Drafting a Shipping & Returns Policy

Tips for Setting Up a Successful Pop-Up Shop
December 19, 2016
Using Consumer Store-Bought Fabric for Commercial Purposes & The First Sale Doctrine
January 24, 2017

Drafting a Shipping & Returns Policy

December and January are two of the busiest months in retail. When handling an important amount of orders, the last thing you want to be dealing with are the consequences of an unclear shipping and return policy. You and your customer should be on the same page in regards to what can and cannot be done after they have placed an order. Here are a few tips to draft a new shipping and return policy just in time for the new year or to simply improve your current one.

This post is meant to be taken as general information, not legal advice. If you want help with drafting a shipping and return policy, contact an attorney.

Shipping fees When writing a shipping and return policy, the first element you will want to determine is who will be paying for the shipping. Will you be offering free shipping or making the customer pay, depending on what they buy and where it is shipped? Will there be a minimum purchase amount in order for your customers to be able to get free shipping? After making your choice, you should determine where you want to ship your items as well as how many shipping services you will be offering. Some customers might absolutely want a tracking number while others would rather pay less for their shipping than have a tracking number. Make sure your policy clearly states the different options that are available to them. Most customers also like to know when their order will arrive, so including an estimate (taking handling into consideration) could be very helpful. However, during busier times such as the holidays, you might want to mention that delays are possible due to the volume of parcels postal services need to handle. As for returns, whether or not you will be including a return shipping label or making the customer pay to send back their orders should also be clearly mentioned, as it is often one of the determining factors for customer purchase.

Product condition If a customer returns an item, you obviously need to think about the future of that product in your company. Ideally, you should be able to sell it again. You should therefore mention the state in which items need to be when they are sent back (unworn or with no sign of wear, unwashed, with or without tags, etc.) You might also want to think about establishing different criteria for different types of products. For instance, you might not mind receiving an item of clothing without a tag, but will refuse the return of any intimate garments or beauty products. It is crucial that you use very precise and clear terms to describe how you expect an order to be sent back to avoid any disappointments after agreeing to a refund or an exchange.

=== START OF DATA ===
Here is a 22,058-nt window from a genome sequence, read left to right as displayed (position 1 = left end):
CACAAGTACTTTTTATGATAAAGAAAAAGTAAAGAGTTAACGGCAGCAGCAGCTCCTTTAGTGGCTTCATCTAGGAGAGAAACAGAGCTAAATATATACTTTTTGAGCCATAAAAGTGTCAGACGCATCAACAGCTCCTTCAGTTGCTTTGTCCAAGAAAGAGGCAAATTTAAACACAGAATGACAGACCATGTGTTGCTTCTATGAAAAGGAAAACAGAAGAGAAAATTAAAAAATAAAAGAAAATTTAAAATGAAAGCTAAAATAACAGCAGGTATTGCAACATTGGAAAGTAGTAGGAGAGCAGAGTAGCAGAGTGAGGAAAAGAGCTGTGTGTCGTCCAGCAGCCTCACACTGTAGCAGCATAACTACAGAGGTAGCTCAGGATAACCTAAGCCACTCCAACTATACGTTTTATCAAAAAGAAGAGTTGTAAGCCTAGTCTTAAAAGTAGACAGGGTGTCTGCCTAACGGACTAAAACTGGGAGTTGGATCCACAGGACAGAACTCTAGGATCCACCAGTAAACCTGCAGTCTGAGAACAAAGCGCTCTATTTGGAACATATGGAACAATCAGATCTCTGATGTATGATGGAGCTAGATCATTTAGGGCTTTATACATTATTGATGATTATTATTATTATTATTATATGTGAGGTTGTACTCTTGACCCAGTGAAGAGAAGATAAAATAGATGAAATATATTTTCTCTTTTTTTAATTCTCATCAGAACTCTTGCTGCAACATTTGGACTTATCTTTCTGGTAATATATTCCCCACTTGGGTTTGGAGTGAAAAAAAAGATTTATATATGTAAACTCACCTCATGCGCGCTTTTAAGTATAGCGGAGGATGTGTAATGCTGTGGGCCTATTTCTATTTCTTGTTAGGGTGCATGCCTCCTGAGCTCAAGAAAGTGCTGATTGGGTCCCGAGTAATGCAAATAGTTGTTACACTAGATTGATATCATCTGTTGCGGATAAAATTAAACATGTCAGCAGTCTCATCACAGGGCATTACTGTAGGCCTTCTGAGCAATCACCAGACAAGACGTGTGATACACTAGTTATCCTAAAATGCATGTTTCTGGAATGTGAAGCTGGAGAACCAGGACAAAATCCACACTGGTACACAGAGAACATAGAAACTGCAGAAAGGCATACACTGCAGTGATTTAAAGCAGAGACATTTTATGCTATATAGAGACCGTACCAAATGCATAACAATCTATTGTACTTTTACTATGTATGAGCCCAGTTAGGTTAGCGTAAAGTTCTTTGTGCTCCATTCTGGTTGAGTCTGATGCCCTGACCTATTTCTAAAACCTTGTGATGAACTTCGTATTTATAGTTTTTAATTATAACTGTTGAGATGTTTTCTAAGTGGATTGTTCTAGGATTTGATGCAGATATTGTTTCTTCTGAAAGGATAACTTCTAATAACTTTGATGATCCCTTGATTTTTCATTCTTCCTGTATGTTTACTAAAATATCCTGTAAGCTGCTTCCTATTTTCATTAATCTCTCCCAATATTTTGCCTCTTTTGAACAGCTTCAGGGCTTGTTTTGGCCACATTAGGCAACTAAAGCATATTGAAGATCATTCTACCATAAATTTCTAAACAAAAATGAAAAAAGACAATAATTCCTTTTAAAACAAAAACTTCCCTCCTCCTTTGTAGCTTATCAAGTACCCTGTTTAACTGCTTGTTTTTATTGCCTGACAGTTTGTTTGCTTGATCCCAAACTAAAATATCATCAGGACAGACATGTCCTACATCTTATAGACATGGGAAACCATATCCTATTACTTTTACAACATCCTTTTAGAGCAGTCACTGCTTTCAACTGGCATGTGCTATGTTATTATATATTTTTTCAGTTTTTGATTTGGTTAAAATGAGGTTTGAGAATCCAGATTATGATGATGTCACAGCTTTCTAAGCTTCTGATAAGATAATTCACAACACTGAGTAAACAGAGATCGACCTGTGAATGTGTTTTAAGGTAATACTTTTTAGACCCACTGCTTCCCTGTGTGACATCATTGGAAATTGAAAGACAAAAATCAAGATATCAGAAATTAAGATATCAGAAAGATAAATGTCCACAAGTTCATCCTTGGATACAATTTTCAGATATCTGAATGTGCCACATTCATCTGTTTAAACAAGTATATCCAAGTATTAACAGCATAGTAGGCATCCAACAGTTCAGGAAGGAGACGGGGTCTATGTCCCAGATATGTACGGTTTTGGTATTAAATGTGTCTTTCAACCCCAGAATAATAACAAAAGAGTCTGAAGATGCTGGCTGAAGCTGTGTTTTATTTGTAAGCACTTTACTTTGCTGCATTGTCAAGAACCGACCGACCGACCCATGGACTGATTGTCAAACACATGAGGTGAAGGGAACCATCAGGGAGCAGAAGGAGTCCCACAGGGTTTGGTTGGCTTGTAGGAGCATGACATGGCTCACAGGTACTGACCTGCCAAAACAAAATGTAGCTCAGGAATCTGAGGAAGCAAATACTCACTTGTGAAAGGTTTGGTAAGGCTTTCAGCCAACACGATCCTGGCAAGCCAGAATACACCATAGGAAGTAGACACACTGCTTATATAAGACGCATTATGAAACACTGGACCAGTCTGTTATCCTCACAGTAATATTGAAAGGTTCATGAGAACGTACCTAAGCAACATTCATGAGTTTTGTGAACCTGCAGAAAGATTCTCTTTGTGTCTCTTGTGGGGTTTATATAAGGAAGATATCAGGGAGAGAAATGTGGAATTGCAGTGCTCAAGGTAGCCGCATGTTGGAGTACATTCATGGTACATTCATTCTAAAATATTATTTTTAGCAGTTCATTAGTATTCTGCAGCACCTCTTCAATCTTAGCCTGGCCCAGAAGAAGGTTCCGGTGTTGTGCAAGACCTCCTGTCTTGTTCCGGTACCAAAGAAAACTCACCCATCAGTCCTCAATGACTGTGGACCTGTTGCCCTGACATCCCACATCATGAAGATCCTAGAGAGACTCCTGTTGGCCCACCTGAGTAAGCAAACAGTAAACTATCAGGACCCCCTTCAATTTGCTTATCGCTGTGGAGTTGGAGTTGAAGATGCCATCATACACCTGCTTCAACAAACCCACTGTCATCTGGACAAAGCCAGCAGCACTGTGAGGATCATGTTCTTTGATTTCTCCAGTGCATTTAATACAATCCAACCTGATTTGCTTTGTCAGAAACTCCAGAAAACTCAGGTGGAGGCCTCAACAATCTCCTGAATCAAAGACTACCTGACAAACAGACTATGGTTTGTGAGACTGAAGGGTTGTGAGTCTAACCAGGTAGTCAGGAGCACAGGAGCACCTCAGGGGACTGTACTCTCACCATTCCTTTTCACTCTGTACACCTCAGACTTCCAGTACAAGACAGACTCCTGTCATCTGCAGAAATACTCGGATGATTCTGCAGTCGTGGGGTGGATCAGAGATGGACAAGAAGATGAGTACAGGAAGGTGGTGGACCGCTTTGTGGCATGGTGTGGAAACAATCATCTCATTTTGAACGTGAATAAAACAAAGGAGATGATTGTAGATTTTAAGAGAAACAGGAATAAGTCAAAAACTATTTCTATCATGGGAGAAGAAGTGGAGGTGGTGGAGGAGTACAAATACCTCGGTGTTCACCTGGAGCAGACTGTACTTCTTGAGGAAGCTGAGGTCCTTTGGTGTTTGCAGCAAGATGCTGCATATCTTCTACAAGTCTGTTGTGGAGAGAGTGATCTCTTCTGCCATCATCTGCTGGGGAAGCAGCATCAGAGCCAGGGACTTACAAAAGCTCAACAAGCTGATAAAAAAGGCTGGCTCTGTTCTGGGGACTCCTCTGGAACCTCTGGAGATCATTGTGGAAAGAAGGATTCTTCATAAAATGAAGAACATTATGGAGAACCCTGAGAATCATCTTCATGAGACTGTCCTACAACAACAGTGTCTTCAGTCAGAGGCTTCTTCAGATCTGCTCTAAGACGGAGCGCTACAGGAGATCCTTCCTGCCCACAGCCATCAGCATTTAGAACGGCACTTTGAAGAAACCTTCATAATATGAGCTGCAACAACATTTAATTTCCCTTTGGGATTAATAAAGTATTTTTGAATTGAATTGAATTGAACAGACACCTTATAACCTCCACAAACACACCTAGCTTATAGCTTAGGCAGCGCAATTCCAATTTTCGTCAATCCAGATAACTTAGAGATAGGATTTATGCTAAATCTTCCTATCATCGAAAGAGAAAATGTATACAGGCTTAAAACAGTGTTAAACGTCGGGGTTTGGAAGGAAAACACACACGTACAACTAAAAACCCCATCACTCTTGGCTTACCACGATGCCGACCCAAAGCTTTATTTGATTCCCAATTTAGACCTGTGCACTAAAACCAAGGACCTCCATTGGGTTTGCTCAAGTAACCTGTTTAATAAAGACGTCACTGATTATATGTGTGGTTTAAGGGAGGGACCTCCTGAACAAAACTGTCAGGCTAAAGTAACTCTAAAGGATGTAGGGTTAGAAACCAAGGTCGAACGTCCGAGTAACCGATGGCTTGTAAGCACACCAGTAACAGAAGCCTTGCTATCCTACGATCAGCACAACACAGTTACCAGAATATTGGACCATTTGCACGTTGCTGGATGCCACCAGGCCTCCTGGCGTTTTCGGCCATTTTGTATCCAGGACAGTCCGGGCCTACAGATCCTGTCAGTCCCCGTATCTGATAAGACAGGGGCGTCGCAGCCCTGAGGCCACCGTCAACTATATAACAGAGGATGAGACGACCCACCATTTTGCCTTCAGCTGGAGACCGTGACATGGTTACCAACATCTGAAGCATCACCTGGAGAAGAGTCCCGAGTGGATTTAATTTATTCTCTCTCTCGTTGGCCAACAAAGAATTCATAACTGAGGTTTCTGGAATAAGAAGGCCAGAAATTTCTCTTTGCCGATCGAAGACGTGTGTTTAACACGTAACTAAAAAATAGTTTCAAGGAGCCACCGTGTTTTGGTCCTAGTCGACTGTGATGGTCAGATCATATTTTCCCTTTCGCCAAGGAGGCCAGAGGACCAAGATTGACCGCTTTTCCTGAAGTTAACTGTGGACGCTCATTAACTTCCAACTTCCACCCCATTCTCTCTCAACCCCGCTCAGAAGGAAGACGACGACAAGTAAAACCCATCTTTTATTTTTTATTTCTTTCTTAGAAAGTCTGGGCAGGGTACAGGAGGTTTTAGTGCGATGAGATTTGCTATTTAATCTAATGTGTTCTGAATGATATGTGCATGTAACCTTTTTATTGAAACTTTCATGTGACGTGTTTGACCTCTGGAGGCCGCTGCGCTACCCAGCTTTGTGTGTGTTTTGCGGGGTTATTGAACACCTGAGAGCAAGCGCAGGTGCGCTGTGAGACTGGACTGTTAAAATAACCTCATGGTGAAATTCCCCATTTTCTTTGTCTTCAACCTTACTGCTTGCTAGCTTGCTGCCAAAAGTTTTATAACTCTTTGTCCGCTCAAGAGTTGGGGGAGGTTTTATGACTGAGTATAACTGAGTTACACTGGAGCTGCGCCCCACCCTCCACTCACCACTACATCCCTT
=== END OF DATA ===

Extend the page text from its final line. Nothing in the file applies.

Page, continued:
Exchanges and returns Whether or not you will allow both returns and exchanges is a very discretionary decision that often depends on how you want to run your inventory, the kind of relationship you want with your customer, the type of product involved, etc. For instance, you might decide to allow refunds on everything except for gifts. Regardless of the choice you make, it is crucial to clearly state what can be exchanged and what can be refunded.

Deadlines Set clear dates for your return and exchange deadlines. If you have a specific number of days in mind, make sure to clearly state whether that window starts upon receipt or shipping of the customer’s order. You might want to have a dedicated section in your shipping and return policy for sale and clearance items, especially if you want to set a different deadline for those items or would like them to be final sale.

Refund method How you choose to refund a purchase obviously goes hand in hand with the deadlines you choose to set. For instance, if you set a 30-day return policy, you might offer to fully refund a purchase within that window but give store credits for products that are returned after that deadline. You might also want to only give store credits for sale and clearance items or gifts without a receipt. You should also determine whether or not the store credit will cover the full purchase, the purchase and the shipping costs, or the purchase and a little extra (110% of the order, for instance).

As with all Law on the Runway posts, please use this as general information, not as legal advice. If you have any questions, you may email hello@lawontheruway.com.